If there’s one writing habit I simply adore, it’s seeing a writer use “back in” when referencing previous years or months.
For example: “Back in 1845…” or “Back in December.” In such instances, the leading “back in” solidifies my otherwise horrible sense of time. Without that “back in,” I’d be completely lost.
Just today, reading a cryptic “In 1997” left me utterly confused. Since I have no concept of past, present, or future tense verb usage, I wasn’t 100% certain the writer was referencing history.
Worse is when a concise writer references a previous month without the oh-so-enlightening “back in.” After all, it’s not like the reader can assume you’re talking about a previous month, especially since you didn’t also reference a year. Case in point: Is “In July” talking about past July or next July? It’s ambiguous. I mean, next we’ll be asking writers to say “next” when referencing the future. It’s unheard of.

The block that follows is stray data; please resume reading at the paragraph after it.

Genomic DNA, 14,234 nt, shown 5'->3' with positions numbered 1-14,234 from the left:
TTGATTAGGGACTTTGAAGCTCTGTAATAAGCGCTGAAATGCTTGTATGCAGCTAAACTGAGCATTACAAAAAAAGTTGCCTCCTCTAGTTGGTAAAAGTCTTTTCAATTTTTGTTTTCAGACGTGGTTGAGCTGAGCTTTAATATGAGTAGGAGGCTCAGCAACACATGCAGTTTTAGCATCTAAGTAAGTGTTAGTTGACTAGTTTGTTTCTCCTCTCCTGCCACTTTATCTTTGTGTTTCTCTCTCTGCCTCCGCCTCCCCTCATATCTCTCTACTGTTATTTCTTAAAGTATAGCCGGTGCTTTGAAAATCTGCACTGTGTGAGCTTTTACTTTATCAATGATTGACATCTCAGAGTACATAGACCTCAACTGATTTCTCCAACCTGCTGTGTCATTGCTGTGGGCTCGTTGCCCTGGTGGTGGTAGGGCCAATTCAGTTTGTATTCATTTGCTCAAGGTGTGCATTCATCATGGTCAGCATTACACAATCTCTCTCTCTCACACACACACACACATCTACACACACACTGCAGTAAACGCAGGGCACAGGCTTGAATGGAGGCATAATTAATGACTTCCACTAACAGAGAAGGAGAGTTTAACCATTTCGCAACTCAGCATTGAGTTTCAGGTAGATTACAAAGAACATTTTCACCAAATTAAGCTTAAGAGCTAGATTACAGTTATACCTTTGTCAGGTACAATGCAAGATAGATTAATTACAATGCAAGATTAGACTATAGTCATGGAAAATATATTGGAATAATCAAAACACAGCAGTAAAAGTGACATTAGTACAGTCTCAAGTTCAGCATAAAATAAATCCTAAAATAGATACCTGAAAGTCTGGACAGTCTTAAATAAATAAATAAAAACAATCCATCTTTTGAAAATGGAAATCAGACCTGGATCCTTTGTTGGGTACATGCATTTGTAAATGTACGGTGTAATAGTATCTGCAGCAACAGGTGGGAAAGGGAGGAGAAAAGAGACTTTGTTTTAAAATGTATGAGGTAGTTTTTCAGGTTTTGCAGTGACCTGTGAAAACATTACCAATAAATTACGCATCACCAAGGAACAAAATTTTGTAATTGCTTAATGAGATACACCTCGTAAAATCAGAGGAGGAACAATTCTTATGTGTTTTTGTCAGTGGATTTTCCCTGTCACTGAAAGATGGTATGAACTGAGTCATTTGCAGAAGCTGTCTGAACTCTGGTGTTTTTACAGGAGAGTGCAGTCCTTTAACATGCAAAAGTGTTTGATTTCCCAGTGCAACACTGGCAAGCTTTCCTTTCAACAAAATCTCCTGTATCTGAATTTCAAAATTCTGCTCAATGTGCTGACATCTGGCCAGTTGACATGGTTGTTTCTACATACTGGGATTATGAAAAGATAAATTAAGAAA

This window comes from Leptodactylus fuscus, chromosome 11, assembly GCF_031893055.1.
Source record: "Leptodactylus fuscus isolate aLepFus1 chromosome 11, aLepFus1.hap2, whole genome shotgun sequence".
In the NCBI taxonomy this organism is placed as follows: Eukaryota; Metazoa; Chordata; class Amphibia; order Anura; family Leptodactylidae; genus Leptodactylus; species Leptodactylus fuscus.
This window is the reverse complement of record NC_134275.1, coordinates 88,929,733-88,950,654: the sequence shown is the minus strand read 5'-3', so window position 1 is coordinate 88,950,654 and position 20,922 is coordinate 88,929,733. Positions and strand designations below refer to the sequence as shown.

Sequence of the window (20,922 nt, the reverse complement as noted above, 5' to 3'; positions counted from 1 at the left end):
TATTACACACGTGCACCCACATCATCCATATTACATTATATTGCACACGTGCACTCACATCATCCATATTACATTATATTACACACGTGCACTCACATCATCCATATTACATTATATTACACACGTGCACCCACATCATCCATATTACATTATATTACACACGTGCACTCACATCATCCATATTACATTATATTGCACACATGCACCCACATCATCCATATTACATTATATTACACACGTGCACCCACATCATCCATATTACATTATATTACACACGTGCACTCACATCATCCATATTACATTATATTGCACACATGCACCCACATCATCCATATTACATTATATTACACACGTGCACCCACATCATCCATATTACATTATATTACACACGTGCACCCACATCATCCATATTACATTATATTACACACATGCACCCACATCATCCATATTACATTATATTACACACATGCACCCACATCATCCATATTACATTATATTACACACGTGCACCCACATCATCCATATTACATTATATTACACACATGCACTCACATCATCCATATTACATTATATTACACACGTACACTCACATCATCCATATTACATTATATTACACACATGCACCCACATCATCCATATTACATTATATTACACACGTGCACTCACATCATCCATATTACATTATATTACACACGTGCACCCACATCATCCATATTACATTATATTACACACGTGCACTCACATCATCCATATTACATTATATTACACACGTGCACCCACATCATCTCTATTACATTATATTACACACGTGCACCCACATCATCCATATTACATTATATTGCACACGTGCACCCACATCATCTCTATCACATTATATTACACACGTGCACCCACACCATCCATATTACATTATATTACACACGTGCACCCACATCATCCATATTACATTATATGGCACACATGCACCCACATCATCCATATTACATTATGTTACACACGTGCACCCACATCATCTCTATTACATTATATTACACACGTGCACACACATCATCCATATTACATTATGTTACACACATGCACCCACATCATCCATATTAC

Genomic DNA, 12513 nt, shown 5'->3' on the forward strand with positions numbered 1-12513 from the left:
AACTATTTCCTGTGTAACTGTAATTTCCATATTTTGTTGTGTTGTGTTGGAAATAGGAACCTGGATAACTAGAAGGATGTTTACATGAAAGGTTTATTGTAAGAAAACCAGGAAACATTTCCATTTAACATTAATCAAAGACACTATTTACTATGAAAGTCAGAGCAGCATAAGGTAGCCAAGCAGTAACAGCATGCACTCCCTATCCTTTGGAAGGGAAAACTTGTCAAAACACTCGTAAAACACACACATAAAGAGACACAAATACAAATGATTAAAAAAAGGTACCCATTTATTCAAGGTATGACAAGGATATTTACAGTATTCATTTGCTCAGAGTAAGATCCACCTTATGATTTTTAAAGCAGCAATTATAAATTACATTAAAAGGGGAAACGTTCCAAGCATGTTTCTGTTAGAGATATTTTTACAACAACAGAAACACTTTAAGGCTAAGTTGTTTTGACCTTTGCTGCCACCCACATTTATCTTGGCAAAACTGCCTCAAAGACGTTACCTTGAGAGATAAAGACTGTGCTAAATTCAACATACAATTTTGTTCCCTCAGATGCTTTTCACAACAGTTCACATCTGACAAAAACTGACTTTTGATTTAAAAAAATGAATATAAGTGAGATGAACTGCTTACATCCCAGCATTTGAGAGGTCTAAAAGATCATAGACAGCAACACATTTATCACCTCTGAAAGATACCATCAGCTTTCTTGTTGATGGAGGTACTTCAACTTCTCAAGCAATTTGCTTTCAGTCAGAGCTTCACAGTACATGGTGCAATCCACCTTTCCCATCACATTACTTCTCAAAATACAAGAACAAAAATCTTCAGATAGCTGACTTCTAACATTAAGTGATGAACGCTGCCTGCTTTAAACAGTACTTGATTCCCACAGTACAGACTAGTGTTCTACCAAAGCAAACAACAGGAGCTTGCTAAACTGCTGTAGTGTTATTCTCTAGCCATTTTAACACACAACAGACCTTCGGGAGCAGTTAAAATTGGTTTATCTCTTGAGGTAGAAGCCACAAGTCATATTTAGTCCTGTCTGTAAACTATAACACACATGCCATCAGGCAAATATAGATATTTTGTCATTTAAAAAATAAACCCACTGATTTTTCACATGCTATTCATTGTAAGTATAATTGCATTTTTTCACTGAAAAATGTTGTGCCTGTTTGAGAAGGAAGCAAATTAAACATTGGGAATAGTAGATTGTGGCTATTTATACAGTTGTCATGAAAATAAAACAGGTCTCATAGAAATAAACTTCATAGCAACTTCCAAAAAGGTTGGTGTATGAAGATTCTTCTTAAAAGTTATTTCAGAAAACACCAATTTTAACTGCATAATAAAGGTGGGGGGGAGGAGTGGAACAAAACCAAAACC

So remember writers: Never assume a reader understands chronology. As such, always say “back in” when referring to the past. It’s not wordy or presumptuous at all.